Scenes From the Continuing Democratic Suicide

Never interrupt your opponent when they’re in the midst of committing suicide. But like a trainwreck or a septic tank explosion, the grisly spectacle of the ongoing Democratic Party implosion exerts a certain fascination.

In City Journal, Joshua Mitchell fingers the main culprit in the Democratic Party’s ongoing suicide: identity politics:

The most remarkable fact about the postelection months has been the absolute certainty of Democrats that they have a right to rule in America, that Donald Trump is not a legitimate president, and that there is a need for resistance (now dubbed “the Resistance”) of the sort unseen in America since the 1960s.

Normal politics—liberal politics, classically understood—involves speech, argument, and persuasion, followed by voting on ideas or proposals that can be overturned in the next election cycle. Normal politics presumes that we can rise far enough above our small-group attributes—our race, class, gender, ethnicity, religion—and that we can arrive at a political arrangement that works well enough for us to live together as part of a larger polity until the next election, when we commence the process again. But for the Democrats, absolute certainty has prevailed over normal politics—and the certainty, at bottom, rests on a single idea: identity politics.

Identity politics rejects the model of traditional give-and-take politics, presupposing instead that the most important thing about us is that we are white, black, male, female, straight, gay, and so on. Within the identity-politics world, we do not need to give reasons—identity is its own reason and justification. Because identity politics supposes that we are our identities, politics does not consist in the speech, argument, and persuasion of normal politics but instead, in the calculation of resource redistribution based on identity—what in Democratic parlance is called “social justice.” The irony of identity politics is that it does not see itself as political; it supposes that we live in a post-political age, that social justice can be managed by the state, and that those who oppose identity politics are the ones “being political.” What speech does attend this post-political age consists in shaming those who do not accept the idea of identity politics—as on our college campuses. In the 1960s, college students across the country fought so that repressed ideas would receive a fair hearing. These days, college students fight to repress all ideas except one: identity politics.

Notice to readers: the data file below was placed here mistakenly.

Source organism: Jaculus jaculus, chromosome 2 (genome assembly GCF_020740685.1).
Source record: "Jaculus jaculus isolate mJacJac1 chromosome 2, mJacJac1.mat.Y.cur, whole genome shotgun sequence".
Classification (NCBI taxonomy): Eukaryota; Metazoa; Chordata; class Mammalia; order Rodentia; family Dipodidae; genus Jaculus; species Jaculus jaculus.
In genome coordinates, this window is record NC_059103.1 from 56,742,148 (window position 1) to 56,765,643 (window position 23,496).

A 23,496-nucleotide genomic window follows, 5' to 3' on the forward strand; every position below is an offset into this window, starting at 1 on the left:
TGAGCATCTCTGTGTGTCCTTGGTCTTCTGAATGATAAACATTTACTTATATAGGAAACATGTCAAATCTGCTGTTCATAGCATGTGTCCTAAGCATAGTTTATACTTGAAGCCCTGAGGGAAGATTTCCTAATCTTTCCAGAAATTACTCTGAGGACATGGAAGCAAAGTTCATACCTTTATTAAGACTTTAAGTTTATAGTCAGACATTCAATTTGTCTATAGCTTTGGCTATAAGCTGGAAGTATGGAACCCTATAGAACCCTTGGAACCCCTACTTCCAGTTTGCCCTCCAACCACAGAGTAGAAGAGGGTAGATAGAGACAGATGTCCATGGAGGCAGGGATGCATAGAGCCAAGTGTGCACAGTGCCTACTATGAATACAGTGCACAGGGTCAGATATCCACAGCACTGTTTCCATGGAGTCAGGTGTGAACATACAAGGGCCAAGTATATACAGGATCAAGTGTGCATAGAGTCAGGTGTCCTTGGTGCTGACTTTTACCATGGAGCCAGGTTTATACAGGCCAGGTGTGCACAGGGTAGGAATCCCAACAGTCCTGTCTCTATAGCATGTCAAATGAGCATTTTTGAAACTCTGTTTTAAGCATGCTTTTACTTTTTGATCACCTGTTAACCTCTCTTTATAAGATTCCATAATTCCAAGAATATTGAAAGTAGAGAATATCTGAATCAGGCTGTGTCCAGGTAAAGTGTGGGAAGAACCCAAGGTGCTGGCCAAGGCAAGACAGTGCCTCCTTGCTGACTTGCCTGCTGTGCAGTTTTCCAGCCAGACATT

Thoughtful Democrats see that identity politics is a dead end, but fear to speak up. The militants are hunkered down, and the party leadership hasn’t changed its outlook. The patient refuses help; the party carries on with exhausted ideas and destructive habits. Hence, the paradox: the Democratic Party is on life support, and yet it is more animated than ever, in top-to-bottom resistance to Trump. To return to full strength, many seem to believe, the Democratic Party need only recommit to its embrace of identity politics.

When identity politics provides the lens through which one sees the world, changing the perspective is regarded as self-blinding. The suggestion that this outlook might be harming the Democratic Party is thus denounced as racist, as insensitive to gender issues, and as inattentive to the purported needs of various identity groups. Identity politics can’t self-correct; it can only double-down. Here is the strangeness of our current moment. Untreated, diseases don’t heal; they metastasize.

Snip.

ut return to the question: In what direction does the arc of history bend? For King, America is a covenantal community, whose mission can be fulfilled only when blacks and whites work together to heal the wound of slavery. For King, that was the direction toward which the long arc of history bent. In the identity-politics world, however, the wound of slavery is not simply a malignancy to be healed. It is a template to be used to identify and catalog an infinitely proliferating array of wounds and grievances, tallied—indeed, fomented—by the Democratic Party, with a view to gathering power and votes. There is no watchful yet merciful God, who calls us to repent and to forgive; there is only ever-expanding grievance, over which righteous, largely white, progressives preside. Identity politics depends on the wound of slavery to provide its initial coherence—but it does not stop there. Instead, it ceaselessly seeks to expand its mandate.